15. The method of adjusting the tint of a paint by a method which includes the addition of sub-micron grade pigment which comprises introducing to the paint, whose color is to be modified, a tinting composition which includes a tinting sub-micron grade pigment dispersed in a solution of a pigment dispersion stabilizing agent of the group consisting of a mixture of dibutyl phthalate and diacetone alcohol and a mixture of dimethoxyethyl phthalate and acetone, the proportion of phthalate compound to acetone compound in said agent being from 1:1 to 3:1, and a stable pigment dispersing agent in a liquid compatible with the paint vehicle and mixing the tinting composition with the paint without substantial milling or grinding to produce a stable paint composition of modified color.

16. The method of making a tinting composition comprising the steps of thoroughly mixing by agitation water, from 40 to 60 parts by weight of a water soluble compatible pigment dispersing agent and from 1 to 1200 parts by weight of sub-micron grade pigment and mixing with said mixture from about to parts by Weight of a pre-mixed stabilizer additive of the group consisting of a mixture of dibutyl phthalate and diacetone alcohol and a mixture of dimethoxyethyl phthalate and acetone, the proportion of phthalate compound to acetone compound in said additive being from 1:1 to 3:1.

17. The method of making a tinting composition comprising the steps of thoroughly mixing by agitation Water, from 40 to 60 parts by weight of lecithin and and from 1 to 1200 parts by weight of sub-micron grade pigment, and mixing with said mixture from about 100 L0 140 parts by weight of a pre-mixed stabilizer additive of the group consisting of a mixture of dibutyl phthalate and diacetone alcohol and a mixture of dimethoxyethyl phthalate and acetone, the proportion of phthalate compound to acetone compound in said additive being from 1:1 to 3:1.

18. The method of claim 16 wherein said pre-mixed additive is a mixture of dibutyl phthalate and diacetone alcohol.

19. The method of claim 16 wherein said pre-mixed additive is a mixture of dimethoxyethyl phthalate and acetone.

20. In the method of claim 16, the further mixing 7 therewith of an additional amount of said acetone compound substantially equal in parts by weight to the total parts by weight of said composition formed by the method of claim 16.

21. In the method of claim 17, the further mixing therewith of an additional amount of said acetone compound substantially equal in parts by weight to the total parts by Weight of said composition formed by the method of claim 17.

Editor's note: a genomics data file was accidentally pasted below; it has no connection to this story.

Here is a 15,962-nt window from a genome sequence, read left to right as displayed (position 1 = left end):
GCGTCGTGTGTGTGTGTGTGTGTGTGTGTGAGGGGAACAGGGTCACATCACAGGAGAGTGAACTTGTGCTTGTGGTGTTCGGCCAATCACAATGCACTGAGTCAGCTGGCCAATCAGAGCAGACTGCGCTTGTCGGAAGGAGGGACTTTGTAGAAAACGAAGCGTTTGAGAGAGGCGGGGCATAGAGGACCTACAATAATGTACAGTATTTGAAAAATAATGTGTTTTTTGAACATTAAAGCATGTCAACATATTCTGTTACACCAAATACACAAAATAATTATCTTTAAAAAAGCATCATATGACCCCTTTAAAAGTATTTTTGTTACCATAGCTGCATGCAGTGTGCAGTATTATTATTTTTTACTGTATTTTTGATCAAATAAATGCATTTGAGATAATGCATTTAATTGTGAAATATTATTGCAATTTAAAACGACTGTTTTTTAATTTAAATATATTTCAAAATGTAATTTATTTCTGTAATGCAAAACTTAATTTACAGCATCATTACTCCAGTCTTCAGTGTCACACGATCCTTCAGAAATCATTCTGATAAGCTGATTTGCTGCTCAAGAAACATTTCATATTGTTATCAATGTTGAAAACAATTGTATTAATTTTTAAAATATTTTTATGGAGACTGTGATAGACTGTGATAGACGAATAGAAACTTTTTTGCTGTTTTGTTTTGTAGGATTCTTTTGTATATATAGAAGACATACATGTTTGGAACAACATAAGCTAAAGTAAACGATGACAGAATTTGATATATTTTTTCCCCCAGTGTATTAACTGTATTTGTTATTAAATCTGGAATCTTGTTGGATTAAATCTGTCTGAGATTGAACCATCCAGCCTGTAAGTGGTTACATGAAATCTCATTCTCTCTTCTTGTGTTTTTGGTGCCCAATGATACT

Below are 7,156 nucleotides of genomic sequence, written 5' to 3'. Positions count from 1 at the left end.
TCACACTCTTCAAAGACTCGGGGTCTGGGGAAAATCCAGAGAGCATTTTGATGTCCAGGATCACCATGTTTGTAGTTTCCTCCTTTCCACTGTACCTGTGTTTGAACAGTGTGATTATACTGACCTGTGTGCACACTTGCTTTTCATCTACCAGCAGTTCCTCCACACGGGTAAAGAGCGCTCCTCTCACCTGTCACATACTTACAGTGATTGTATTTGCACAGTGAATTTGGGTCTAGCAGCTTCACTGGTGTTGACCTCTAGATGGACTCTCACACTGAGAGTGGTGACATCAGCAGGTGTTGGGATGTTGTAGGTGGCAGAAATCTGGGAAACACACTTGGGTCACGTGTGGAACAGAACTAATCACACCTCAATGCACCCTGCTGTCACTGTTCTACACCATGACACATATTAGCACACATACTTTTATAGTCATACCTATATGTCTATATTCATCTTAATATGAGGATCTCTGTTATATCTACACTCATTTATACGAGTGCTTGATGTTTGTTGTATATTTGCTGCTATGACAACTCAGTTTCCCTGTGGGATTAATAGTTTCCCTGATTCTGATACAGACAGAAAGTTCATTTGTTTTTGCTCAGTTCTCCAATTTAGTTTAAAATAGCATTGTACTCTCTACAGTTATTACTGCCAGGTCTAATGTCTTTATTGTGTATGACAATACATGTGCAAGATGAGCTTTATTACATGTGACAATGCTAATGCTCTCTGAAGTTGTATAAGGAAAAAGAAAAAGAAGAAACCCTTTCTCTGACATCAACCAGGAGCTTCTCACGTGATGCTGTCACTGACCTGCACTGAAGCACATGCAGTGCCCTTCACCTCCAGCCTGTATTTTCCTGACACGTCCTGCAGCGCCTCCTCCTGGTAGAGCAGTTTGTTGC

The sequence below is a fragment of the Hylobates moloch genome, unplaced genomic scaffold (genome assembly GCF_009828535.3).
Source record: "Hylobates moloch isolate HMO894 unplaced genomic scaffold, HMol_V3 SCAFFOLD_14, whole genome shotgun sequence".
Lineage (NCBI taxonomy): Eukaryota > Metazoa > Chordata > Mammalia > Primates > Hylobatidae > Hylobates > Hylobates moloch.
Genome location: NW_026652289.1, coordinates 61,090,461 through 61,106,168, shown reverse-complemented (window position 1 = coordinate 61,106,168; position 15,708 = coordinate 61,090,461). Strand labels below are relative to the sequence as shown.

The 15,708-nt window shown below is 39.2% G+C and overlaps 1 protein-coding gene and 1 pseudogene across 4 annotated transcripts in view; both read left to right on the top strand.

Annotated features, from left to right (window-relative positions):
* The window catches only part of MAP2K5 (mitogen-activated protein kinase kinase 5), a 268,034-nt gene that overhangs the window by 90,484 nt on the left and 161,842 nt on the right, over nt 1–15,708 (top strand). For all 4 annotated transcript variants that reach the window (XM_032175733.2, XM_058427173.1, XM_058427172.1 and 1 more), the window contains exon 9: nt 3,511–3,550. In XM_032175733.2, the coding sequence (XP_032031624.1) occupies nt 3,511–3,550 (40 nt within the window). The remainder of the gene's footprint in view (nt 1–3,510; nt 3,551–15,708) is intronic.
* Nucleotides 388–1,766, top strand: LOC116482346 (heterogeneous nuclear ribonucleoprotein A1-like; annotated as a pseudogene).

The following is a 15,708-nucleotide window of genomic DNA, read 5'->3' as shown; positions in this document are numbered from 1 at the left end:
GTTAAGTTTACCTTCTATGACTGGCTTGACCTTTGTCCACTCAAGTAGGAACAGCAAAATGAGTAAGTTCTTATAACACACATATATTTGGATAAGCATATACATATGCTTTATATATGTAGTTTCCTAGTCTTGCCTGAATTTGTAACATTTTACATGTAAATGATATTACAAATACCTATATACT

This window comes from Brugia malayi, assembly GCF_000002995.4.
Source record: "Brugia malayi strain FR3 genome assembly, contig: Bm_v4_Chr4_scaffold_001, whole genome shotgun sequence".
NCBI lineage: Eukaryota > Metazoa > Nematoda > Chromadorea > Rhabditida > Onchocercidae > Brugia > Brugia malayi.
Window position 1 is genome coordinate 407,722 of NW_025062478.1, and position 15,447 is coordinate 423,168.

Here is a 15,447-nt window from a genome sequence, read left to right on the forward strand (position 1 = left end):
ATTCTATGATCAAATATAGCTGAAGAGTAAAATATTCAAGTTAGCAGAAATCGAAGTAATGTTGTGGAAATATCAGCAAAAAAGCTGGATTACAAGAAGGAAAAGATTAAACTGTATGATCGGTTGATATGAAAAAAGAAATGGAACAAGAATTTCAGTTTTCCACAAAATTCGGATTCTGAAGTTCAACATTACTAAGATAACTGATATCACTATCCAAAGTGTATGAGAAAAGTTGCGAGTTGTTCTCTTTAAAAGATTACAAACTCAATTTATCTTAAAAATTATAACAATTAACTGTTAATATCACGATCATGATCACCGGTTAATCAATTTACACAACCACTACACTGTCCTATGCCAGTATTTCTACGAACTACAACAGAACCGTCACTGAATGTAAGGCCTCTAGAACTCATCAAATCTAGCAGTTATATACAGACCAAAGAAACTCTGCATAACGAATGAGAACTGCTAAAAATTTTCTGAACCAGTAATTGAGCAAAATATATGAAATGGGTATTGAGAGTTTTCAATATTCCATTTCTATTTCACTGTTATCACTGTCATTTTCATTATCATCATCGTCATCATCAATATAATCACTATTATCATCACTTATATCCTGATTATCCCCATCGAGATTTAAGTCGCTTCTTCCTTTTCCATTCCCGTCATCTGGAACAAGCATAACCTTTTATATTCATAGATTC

22. In the method of claim 18, the further mixing therewith of an additional amount of said acetone compound substantially equal in parts by weight to the total parts by weight of said composition formed by the method of claim 18.

23. In the method of claim 19, the further mixing therewith of an additional amount of said acetone compound substantially equal in parts by weight to the total .parts by weight of said composition formed by the method of claim 19.

References Cited in the file of this patent UNITED STATES PATENTS Smith: Canadian Paint and Varnish Magazine, December 1953, pages 10, 12, 50 and 51.

Patent Citations
Cited PatentFiling datePublication dateApplicantTitle
US2130554 *Jul 3, 1936Sep 20, 1938Titan Co IncFigment suspensions and methods of preparing same
US2809122 *Jun 24, 1954Oct 8, 1957Sherwin Williams CoDual purpose tinting base
Referenced by
Citing PatentFiling datePublication dateApplicantTitle
US3181961 *Apr 2, 1962May 4, 1965Corn Products CoSelf-propelling liquid textile sizing composition
US4305853 *Mar 11, 1980Dec 15, 1981American Lecithin CompanyChemical modification of metal oxides and lecithin materials
US4520153 *Nov 23, 1982May 28, 1985American Lecithin CompanyProduction of paint containing lecithin-treated metal oxide
US4766015 *Apr 21, 1987Aug 23, 1988Bercen, Inc.Phospholipid lubricant for coating moving webs
US5711790 *Mar 22, 1996Jan 27, 1998Coller; MiriamMarking composition
US5735940 *Jul 23, 1996Apr 7, 1998Coller; MiriamMarking composition
US20070212491 *Apr 4, 2006Sep 13, 2007Yen Jessica CFluorochemical and lecithin additive for coatings
US20070212554 *Mar 8, 2006Sep 13, 2007Yen Jessica CLecithin additive for coatings
US20070212560 *Mar 8, 2006Sep 13, 2007Yen Jessica CFluorochemical and lecithin additive for coatings
US20080047465 *Sep 7, 2007Feb 28, 2008Yen Jessica CFluorochemical and lecithin additive for coatings
US20110219983 *Nov 12, 2009Sep 15, 2011Archer Daniels Midland CompanyLecithin and plasticizer compositions and methods
EP2365978A4 *Nov 12, 2009Mar 16, 2016Archer Daniels Midland CoLecithin and plasticizer compositions and methods
EP2849715A1 *May 15, 2013Mar 25, 2015Archer Daniels Midland Co.Emulsifier for solubilizing polar solvents in oils and polyols
EP2849715A4 *May 15, 2013Apr 13, 2016Archer Daniels Midland CoEmulsifier for solubilizing polar solvents in oils and polyols
WO2013173447A1May 15, 2013Nov 21, 2013Archer Daniels Midland CompanyEmulsifier for solubilizing polar solvents in oils and polyols
Classifications
U.S. Classification106/175.1, 106/460, 106/184.2, 106/316, 524/292, 524/297, 524/145, 106/311
International ClassificationC09D17/00
Cooperative ClassificationC09D17/001
European ClassificationC09D17/00D